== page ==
In addition, the case law has set four specific limits for entire contractual clauses: as these cases show, the judicial analysis of the clauses of the boiler grid will offer only indications of their importance: the contractual context will always be decisive. This interpretive approach is not limited to entire contractual clauses. As the Court of Appeal recognized in Goodlife Foods Limited/Hall Fire Protection Limited, there is a broader tendency for the courts to maintain the conditions freely agreed between the parties with respect to the actual and contractual context. In that case, it was responsibility for a factory fire. The contractor responsible for the design and installation of the fire protection system is liable under a very broad prescription clause in its terms and conditions of sale, which reads: “We exclude any liability, loss, damage or other consequences for your property, property, persons or other property, directly or indirectly, due to our negligence or delay or malfunction of the systems or components provided by HFS. In the case of defective parts, we only take into account the free replacement of these defective parts. As an alternative to our basic offer, we can offer insurance to cover the risks mentioned above. If necessary, ask for the additional costs associated with this coverage. The Court of Appeal found that the licensee could invoke the exclusion clause.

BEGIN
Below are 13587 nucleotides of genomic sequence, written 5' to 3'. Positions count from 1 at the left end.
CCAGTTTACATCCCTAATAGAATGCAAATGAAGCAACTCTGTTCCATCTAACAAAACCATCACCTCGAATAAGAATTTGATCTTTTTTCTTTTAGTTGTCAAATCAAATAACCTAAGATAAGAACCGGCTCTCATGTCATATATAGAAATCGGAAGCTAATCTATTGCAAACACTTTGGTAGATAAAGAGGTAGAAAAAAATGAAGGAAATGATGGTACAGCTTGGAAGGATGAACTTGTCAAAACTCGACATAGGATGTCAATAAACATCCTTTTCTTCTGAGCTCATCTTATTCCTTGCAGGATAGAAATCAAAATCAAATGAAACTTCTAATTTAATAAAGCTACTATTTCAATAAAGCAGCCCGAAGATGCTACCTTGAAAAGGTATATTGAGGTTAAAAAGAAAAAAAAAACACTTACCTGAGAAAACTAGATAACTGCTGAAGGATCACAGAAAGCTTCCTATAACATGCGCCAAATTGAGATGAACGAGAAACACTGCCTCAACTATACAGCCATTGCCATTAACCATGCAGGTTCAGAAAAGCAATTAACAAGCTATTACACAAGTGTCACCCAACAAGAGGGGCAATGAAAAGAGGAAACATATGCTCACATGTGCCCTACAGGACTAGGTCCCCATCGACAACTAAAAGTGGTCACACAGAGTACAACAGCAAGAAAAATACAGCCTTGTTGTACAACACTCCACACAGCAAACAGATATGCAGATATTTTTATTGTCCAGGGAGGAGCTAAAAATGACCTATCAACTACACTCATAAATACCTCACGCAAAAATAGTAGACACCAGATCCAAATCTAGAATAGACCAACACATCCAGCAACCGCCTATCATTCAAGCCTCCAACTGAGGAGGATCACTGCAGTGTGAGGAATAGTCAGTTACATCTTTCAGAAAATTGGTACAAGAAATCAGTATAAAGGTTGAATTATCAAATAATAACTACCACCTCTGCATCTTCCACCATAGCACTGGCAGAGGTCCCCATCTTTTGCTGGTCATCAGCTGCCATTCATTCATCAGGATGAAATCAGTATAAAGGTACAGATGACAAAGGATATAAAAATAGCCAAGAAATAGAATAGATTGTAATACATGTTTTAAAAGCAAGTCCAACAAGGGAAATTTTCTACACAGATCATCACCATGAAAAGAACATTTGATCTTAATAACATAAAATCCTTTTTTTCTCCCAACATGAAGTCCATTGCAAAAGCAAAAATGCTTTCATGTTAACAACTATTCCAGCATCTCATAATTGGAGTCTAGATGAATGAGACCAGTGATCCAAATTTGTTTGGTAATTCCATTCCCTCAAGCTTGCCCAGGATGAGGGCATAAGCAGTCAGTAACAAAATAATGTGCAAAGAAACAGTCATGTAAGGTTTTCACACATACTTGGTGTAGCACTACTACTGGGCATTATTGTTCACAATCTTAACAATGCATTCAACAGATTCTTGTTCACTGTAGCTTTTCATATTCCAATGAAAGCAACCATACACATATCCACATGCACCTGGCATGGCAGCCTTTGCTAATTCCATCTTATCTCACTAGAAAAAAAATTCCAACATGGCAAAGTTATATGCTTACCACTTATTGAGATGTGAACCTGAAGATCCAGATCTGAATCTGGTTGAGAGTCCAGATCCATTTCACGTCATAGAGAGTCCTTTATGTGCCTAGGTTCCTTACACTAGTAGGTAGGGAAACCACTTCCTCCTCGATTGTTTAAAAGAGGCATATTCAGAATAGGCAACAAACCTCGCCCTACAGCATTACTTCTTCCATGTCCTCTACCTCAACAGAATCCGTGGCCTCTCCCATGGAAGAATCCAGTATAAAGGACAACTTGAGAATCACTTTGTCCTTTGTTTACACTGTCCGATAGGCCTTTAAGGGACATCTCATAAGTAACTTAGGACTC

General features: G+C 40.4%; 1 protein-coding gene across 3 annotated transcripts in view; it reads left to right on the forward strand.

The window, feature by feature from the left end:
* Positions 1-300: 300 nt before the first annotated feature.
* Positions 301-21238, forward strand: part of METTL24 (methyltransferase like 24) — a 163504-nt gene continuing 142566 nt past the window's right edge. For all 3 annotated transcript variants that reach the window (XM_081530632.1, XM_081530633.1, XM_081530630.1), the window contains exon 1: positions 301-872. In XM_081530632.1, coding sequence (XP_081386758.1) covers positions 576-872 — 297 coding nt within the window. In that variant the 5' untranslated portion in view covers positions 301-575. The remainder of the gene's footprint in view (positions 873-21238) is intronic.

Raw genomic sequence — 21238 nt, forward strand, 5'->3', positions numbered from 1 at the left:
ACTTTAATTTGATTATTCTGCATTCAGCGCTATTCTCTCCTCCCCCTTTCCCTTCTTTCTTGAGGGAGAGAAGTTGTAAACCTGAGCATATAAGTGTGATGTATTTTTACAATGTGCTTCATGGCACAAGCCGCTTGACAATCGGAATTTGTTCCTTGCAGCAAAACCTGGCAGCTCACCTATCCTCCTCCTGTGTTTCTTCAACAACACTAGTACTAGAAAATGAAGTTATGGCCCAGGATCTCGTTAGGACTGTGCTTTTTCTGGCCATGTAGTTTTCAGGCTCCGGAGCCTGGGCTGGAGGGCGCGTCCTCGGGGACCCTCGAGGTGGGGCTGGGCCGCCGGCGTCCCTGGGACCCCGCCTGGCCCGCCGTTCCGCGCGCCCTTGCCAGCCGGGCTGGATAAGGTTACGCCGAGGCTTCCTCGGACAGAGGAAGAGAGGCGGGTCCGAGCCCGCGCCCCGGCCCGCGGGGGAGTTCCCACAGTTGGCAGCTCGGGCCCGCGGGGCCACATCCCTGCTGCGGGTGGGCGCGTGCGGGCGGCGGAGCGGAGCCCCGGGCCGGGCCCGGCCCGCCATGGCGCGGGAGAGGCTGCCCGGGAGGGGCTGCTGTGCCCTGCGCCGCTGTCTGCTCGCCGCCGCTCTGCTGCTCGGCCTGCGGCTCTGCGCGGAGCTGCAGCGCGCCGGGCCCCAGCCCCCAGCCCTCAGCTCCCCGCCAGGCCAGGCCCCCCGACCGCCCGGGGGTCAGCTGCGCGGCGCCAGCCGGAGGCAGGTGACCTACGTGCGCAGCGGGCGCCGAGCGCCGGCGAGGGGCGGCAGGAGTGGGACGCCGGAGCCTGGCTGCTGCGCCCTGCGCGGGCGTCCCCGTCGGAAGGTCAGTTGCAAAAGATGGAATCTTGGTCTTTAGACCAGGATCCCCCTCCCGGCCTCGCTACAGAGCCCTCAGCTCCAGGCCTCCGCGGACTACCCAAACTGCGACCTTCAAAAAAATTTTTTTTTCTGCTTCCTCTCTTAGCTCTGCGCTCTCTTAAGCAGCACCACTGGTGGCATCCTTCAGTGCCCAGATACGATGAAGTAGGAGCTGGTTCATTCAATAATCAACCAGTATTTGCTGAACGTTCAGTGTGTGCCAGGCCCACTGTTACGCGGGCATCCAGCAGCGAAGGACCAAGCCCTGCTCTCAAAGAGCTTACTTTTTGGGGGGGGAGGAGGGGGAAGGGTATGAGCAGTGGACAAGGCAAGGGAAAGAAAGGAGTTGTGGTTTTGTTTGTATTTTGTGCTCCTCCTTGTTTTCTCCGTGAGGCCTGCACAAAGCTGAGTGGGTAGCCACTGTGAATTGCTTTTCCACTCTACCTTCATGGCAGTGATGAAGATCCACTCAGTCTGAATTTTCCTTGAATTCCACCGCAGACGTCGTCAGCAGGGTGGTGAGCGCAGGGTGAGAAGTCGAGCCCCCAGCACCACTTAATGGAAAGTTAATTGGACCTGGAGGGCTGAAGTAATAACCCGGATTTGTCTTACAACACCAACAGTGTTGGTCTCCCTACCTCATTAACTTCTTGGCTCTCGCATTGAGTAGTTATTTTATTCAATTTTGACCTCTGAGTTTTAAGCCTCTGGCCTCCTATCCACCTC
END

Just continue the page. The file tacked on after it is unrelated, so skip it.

In considering the adequacy of the clause, the Court of Justice recognized that the clause is largely worded, but is generally reasonable under the agreement. In particular, the Court referred to the insurance agreements and the fact that the contractor proposed to assume responsibility for that insurance for an additional fee. As such, the clause constituted a “completely reasonable division of the risk of loss and damage between two broadly identical commercial concerns and bargaining power.” In total, a TCV is calculated on the basis of total net sales achieved during each contract period, plus additional fees and less one-time rebates. If the purpose of a full contractual clause is to exclude unspoken clauses, it is necessary to ensure that the wording of the entire contractual clause is sufficiently precise for that intention to be clarified.